Textual Gerrymandering: The Eclipse of Republican Government in an Era of Statutory Populism

77 Pages Posted: 23 Mar 2021

See all articles by Victoria Nourse

Victoria Nourse

Georgetown University Law Center

William N. Eskridge

Yale University - Law School

Date Written: March 22, 2021


We have entered the era of a fracturing high textualism, illustrated by the three warring original public meaning opinions in the blockbuster sexual orientation case, Bostock v. Clayton County. This paper provides conceptual tools that allow lawyers and students to understand the deep analytical problems faced and created by the new textualism advanced by Justice Scalia and his heirs. The key is to think about choice of text—why one piece of text rather than another—and choice of context—what materials are relevant to confirm or clarify textual meaning. We apply these concepts to evaluate the new textualism’s asserted neutrality, predictability, and objectivity in its canonical cases, as well as in Bostock and other recent textual debates. We find that textual gerrymandering–suppressing some relevant texts while picking apart others, as well as cherry-picking context—was pervasive. Texts and contexts are chosen to achieve particular results, without any law-based justification. One of the points of this paper is to show that, by adopting the seemingly benign “we are all textualists too” position, both liberals and conservatives have avoided the key analytic questions and have contributed to the marginalization of the nation’s premier representative body, namely, Congress. Today, the Supreme Court asks how “ordinary” populist readers interpret language (the consumer economy of statutory interpretation) but reject the production economy (the legislative authors’ meaning). Without returning to discredited searches for ephemeral “legislative intent,” we propose a new focus on legislative evidence of meaning. In the spirit of Dean Manning’s suggestion that purposivists have improved their approach by imposing text-based discipline, textualists can improve their approach to choice of text and choice of context by imposing the discipline of what we call “republican evidence”—evidence of how the legislative authors explained the statute to ordinary readers. A republic is defined by law based upon the people’s representatives; hence the name for our theory: “republican evidence.”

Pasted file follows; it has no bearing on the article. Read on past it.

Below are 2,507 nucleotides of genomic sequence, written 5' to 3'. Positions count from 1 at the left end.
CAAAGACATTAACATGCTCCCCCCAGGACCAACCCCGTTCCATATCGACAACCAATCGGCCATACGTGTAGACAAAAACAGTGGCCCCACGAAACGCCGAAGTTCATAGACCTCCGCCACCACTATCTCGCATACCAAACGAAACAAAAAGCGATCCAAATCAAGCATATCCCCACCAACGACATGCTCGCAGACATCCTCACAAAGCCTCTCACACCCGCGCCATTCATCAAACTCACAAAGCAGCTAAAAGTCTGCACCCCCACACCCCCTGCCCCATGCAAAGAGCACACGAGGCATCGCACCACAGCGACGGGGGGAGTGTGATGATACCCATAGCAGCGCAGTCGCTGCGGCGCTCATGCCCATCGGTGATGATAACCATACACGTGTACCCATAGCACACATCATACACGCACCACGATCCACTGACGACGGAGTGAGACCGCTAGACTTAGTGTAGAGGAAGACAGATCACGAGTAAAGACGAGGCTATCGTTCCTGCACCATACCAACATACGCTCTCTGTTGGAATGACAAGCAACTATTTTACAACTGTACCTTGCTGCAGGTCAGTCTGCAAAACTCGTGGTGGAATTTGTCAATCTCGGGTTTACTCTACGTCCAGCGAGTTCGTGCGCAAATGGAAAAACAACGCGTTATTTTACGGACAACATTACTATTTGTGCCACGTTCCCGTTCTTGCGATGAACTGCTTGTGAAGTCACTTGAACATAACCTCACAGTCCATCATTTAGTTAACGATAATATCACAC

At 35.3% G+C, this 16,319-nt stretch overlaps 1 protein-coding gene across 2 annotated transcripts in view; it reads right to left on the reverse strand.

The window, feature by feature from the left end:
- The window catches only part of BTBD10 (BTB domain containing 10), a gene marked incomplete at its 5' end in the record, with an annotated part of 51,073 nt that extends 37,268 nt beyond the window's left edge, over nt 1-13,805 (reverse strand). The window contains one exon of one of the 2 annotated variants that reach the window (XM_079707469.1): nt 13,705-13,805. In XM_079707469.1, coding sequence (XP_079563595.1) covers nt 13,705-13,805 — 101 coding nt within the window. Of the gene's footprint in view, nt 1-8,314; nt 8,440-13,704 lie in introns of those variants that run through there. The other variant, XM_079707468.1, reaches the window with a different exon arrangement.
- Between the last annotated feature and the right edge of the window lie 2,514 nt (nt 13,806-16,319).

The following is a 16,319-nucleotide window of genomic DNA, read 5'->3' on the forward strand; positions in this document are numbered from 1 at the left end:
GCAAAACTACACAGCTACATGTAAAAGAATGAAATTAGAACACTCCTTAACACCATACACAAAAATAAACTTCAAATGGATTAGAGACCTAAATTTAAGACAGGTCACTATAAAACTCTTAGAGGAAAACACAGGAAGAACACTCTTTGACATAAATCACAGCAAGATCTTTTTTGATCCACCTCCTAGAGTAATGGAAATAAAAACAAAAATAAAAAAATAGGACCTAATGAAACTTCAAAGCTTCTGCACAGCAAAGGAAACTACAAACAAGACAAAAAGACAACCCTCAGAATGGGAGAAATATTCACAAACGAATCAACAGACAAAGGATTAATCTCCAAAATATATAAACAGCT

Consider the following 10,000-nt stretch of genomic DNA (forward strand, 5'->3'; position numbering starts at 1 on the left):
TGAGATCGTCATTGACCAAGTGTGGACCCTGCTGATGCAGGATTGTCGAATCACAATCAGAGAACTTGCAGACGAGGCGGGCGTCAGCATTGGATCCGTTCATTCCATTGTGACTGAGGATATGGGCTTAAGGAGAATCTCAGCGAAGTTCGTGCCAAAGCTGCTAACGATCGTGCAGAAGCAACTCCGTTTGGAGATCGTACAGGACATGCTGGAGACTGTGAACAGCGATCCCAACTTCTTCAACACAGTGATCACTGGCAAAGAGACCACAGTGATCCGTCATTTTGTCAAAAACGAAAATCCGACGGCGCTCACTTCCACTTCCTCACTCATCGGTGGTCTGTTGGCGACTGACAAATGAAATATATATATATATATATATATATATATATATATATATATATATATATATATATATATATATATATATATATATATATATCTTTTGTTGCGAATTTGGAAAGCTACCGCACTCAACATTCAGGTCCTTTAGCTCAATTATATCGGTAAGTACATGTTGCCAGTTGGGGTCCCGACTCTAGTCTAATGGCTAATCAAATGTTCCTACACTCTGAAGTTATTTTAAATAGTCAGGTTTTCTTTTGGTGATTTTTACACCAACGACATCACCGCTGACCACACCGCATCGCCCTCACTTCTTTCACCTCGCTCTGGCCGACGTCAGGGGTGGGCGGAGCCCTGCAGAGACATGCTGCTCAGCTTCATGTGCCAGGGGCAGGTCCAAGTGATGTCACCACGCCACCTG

Keywords: interpretation constitution statutory

Suggested Citation

Nourse, Victoria and Eskridge, William Nichol, Textual Gerrymandering: The Eclipse of Republican Government in an Era of Statutory Populism (March 22, 2021). NYU Law Review , Yale Law School, Public Law Research Paper Forthcoming, Available at SSRN: https://ssrn.com/abstract=3809925

Victoria Nourse (Contact Author)

Georgetown University Law Center ( email )

600 New Jersey Avenue, NW
Washington, DC 20001
United States

William Nichol Eskridge

Yale University - Law School ( email )

P.O. Box 208215
New Haven, CT 06520-8215
United States
203-432-9056 (Phone)

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